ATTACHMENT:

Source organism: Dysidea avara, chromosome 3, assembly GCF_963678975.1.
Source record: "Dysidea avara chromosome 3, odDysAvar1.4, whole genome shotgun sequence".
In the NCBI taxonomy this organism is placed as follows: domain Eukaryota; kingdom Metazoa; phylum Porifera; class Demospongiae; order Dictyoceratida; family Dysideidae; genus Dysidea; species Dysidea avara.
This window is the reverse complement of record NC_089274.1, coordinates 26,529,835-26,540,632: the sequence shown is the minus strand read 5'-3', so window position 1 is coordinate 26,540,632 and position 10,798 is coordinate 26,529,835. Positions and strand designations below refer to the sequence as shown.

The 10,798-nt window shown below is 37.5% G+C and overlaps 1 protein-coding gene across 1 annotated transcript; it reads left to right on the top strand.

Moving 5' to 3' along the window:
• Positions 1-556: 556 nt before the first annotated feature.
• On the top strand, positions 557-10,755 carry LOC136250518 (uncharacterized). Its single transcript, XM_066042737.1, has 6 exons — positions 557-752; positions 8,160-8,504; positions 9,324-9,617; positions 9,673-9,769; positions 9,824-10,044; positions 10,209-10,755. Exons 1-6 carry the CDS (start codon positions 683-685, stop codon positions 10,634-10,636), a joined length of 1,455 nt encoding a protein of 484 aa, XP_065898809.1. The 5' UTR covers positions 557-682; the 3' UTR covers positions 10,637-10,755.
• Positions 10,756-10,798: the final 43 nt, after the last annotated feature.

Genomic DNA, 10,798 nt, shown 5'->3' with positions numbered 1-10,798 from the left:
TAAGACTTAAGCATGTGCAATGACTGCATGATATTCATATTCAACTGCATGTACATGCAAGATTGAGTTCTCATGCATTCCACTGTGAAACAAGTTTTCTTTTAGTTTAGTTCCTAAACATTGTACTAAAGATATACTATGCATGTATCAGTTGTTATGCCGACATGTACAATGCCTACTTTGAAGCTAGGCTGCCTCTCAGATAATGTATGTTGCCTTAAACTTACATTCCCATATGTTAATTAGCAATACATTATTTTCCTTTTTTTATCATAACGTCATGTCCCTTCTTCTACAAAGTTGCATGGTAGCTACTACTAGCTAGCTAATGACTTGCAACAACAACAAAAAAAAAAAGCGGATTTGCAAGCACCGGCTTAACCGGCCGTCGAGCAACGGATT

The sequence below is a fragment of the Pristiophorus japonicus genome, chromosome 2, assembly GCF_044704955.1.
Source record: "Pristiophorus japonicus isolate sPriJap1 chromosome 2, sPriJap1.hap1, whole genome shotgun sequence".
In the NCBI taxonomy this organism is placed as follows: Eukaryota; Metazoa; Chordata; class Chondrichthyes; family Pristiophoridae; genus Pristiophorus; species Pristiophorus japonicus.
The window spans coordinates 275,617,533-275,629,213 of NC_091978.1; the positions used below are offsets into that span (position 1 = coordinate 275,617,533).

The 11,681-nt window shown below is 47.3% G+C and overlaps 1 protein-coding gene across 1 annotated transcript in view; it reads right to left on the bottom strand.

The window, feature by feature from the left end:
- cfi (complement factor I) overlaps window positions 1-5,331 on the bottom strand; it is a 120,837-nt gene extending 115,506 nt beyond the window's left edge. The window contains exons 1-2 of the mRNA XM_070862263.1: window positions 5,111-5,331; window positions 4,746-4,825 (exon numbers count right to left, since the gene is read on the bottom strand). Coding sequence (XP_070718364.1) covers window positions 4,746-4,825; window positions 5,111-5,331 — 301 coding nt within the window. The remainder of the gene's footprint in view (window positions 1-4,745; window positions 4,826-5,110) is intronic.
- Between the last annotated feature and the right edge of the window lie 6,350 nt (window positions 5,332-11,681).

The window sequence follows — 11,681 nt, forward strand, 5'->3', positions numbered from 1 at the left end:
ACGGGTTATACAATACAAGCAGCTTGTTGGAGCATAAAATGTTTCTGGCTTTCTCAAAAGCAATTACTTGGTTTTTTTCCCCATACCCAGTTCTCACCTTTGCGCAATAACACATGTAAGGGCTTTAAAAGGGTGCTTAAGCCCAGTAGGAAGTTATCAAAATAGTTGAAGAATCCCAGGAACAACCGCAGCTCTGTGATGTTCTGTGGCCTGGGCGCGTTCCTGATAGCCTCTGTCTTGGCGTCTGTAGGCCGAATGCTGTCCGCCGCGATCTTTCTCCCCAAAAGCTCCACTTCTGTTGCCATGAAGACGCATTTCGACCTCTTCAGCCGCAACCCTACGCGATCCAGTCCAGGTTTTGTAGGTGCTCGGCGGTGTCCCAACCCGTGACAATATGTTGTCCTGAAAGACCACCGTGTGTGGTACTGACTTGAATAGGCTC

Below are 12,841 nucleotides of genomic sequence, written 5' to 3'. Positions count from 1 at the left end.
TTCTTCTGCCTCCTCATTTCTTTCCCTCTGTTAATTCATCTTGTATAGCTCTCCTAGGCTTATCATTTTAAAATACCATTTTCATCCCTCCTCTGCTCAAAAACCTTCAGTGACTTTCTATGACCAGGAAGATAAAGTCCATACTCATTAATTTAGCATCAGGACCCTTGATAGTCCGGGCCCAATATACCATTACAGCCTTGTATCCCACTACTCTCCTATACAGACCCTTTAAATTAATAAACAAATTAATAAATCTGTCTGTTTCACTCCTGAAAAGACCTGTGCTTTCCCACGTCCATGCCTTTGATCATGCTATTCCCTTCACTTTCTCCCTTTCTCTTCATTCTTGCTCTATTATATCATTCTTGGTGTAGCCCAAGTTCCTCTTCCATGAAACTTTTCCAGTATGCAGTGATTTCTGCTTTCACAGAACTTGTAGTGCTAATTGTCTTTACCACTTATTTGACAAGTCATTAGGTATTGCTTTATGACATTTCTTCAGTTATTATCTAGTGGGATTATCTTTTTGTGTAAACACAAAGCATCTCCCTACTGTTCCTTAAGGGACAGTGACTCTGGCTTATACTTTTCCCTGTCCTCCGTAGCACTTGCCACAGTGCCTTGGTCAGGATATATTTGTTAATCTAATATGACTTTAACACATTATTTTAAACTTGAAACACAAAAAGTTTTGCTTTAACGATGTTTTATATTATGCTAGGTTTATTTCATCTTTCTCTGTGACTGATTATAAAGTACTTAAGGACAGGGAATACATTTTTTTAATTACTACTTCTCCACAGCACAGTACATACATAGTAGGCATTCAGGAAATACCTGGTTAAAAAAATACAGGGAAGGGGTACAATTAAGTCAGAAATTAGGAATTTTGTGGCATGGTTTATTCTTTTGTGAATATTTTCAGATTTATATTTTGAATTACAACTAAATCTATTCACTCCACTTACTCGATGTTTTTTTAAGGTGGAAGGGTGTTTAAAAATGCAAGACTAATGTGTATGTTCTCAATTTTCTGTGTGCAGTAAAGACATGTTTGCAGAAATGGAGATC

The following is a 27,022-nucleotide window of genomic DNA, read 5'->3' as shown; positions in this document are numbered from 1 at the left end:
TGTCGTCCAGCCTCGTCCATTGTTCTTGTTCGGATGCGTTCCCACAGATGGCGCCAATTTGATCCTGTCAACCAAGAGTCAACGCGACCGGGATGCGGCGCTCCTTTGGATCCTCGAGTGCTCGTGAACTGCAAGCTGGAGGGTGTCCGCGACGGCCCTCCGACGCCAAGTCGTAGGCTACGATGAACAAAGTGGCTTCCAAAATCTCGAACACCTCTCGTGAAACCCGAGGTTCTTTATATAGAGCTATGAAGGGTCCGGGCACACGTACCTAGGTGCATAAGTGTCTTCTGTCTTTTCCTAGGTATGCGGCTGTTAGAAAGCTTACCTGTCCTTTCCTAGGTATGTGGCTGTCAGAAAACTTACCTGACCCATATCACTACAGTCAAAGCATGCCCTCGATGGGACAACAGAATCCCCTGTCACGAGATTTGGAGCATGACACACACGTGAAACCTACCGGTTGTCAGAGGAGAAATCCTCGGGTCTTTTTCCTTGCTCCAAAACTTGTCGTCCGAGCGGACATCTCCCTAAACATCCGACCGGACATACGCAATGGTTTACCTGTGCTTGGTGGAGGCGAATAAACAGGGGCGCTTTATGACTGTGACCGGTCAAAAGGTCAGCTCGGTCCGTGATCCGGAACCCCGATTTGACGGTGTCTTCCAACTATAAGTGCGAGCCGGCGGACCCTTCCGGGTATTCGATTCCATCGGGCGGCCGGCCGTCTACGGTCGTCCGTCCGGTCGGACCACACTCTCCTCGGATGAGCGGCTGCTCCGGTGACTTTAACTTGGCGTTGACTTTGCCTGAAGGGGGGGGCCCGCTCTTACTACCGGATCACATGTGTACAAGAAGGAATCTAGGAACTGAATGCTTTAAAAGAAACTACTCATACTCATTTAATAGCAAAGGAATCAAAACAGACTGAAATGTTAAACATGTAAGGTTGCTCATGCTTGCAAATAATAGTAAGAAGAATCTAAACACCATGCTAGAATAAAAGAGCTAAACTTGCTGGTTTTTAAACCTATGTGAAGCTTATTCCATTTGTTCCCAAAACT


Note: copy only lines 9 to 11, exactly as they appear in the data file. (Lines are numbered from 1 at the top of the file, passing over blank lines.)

• Positions 10,756-10,798: the final 43 nt, after the last annotated feature.

Genomic DNA, 10,798 nt, shown 5'->3' with positions numbered 1-10,798 from the left:
TAAGACTTAAGCATGTGCAATGACTGCATGATATTCATATTCAACTGCATGTACATGCAAGATTGAGTTCTCATGCATTCCACTGTGAAACAAGTTTTCTTTTAGTTTAGTTCCTAAACATTGTACTAAAGATATACTATGCATGTATCAGTTGTTATGCCGACATGTACAATGCCTACTTTGAAGCTAGGCTGCCTCTCAGATAATGTATGTTGCCTTAAACTTACATTCCCATATGTTAATTAGCAATACATTATTTTCCTTTTTTTATCATAACGTCATGTCCCTTCTTCTACAAAGTTGCATGGTAGCTACTACTAGCTAGCTAATGACTTGCAACAACAACAAAAAAAAAAAGCGGATTTGCAAGCACCGGCTTAACCGGCCGTCGAGCAACGGATT